Texas’ New School Accountability System Could Reverse Falling Student Achievement

Dear Friends,

A very informative article written by the Dallas Morning News Editorial Board, shared by Donna Garner a retired teacher and education activist (Wgarner1@hot.rr.com)

 

“Texas’ New School Accountability System Could Reverse Falling Student Achievement”

 No one likes to be held accountable for achievement, especially when the goal is extremely hard to attain. But raising the performance of our public schools so that every child has a legitimate shot at a decent education is both a moral imperative and an economic necessity in our increasingly competitive world.

For those reasons, we are encouraged by recent changes to the State of Texas Assessments of Academic Readiness or STAAR standards. Our sense is that STAAR is taking three broad steps forward.

First, STAAR is a standardized testing program and therefore comes with all of the normally attendant drawbacks to such exams. But testing is a necessity for anyone interested in improvement. And in this case, we like that STAAR exams have been made vastly more accessible to parents.

Simply put, parents will be able to log-on through a Texas Education Administration web site to see how their child performed and even the test questions they faced. Parents can also see how their child’s district, as well as school, performed. And rather than using confusing labels, scores for districts and schools will be assigned a letter grade from A through F.

If that seems less than revolutionary, consider this fact: There may be no better source to press a local school to improve than local parents. By arming parents with real information about their kids and their schools, Texas has just created a mechanism for continuous improvement (assuming that officials don’t water down the tests to rob the entire process of its meaning).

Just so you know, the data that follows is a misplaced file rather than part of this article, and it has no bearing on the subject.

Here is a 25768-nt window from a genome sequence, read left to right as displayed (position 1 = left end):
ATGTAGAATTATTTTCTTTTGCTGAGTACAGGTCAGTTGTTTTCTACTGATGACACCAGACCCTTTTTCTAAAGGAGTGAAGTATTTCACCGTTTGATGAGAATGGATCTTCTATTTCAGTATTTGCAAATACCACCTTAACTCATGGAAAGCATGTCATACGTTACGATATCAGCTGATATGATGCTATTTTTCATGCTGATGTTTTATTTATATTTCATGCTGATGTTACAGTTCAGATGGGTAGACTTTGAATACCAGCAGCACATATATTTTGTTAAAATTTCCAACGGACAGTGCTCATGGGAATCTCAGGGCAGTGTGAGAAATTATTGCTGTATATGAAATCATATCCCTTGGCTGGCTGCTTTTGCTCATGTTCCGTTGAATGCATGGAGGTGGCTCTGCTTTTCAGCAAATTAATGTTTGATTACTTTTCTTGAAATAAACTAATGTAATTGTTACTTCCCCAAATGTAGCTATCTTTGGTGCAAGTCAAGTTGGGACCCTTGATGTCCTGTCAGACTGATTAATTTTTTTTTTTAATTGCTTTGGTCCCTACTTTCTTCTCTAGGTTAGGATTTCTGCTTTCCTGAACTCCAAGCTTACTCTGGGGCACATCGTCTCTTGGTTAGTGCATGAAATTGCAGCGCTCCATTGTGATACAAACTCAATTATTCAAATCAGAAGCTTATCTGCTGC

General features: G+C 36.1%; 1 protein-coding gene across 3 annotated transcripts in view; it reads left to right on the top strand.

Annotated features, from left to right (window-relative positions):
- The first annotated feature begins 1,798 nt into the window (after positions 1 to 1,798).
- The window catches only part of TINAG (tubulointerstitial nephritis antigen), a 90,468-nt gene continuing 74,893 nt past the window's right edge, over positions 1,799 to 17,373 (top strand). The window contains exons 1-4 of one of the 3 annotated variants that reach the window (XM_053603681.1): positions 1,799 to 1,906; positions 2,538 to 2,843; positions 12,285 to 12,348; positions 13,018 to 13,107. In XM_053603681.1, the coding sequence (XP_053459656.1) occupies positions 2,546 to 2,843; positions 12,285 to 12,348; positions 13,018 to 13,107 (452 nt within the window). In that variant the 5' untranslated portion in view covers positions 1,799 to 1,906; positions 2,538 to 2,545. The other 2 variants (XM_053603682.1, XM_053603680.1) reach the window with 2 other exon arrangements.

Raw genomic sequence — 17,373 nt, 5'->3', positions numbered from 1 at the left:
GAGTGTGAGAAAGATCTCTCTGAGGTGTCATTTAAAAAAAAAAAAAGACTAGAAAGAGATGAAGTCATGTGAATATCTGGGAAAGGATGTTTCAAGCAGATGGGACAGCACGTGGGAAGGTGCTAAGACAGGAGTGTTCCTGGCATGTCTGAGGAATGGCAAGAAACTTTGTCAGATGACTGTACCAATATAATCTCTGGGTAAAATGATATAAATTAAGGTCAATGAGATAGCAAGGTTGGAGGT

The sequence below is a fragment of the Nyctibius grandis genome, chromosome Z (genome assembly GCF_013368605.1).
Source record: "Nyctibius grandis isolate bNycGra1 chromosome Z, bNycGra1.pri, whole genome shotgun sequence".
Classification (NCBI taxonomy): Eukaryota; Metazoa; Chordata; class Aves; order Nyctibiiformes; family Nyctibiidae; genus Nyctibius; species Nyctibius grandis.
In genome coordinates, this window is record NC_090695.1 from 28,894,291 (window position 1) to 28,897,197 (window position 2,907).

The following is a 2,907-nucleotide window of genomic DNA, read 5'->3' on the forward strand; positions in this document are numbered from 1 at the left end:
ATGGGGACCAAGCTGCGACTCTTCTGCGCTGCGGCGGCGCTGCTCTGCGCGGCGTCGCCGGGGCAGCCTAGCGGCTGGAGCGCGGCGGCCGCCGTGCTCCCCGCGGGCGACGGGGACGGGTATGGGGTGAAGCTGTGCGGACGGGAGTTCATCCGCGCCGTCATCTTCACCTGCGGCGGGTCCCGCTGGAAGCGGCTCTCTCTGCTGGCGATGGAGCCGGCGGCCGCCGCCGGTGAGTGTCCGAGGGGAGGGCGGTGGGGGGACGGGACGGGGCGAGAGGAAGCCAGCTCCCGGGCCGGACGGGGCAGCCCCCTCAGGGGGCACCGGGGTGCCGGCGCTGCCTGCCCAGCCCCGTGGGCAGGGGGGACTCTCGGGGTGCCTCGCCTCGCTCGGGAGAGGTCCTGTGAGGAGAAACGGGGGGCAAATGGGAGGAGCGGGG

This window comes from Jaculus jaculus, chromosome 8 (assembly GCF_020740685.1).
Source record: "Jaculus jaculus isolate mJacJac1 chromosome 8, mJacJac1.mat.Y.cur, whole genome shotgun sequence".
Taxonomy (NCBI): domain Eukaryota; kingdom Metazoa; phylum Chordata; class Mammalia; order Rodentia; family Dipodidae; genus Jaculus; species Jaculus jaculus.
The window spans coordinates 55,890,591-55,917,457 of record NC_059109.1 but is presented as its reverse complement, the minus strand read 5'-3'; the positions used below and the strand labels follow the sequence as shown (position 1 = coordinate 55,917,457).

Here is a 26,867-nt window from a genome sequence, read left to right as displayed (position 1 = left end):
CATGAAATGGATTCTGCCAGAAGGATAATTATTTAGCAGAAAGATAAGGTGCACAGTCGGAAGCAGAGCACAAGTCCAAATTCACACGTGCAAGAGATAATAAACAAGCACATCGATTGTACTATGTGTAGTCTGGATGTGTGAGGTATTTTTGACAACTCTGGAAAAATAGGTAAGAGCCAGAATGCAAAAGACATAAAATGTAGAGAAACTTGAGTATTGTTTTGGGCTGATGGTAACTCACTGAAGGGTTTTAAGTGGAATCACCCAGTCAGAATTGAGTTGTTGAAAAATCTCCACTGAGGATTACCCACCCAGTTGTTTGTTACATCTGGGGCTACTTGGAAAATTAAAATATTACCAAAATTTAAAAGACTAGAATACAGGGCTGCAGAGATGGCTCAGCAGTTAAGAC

The second reason STAAR took a step forward this year is this: The system is now designed to encourage improvement regardless of how a student scores. So even if a student turns in a B performance, the system now has built-in mechanisms to encourage schools to help that student master the subject. That new pressure will likely improve overall performance.

And finally, the third reason we are encouraged by the work being done through STAAR is that there has been some care taken to win buy-in throughout the system. The exam questions are being developed by teachers, and the teachers will also have access to key pieces of data. These facets of the system will help create quality exams and enable teachers to identify how best to help students raise their performance. This level of inclusion gives the system a better chance at success.

The first round of A through F district scores are due to be released on Aug. 15. Over time, each campus will get a letter grade, too. Our hope is that STAAR now enables parents and school officials to be better equipped as they make tough decisions.

Raising educational achievement isn’t easy. But then the teachers we know show up every day because they are dedicated to one of the hardest challenges facing us today.  

https://www.dallasnews.com/opinion/editorials/2018/07/30/texas-new-school-accountability-system-could-reverse-falling-student-achievement

Respectfully,

Tincy Miller

SBOE, District 12

tincymiller35@gmail.com

www.tincymiller.com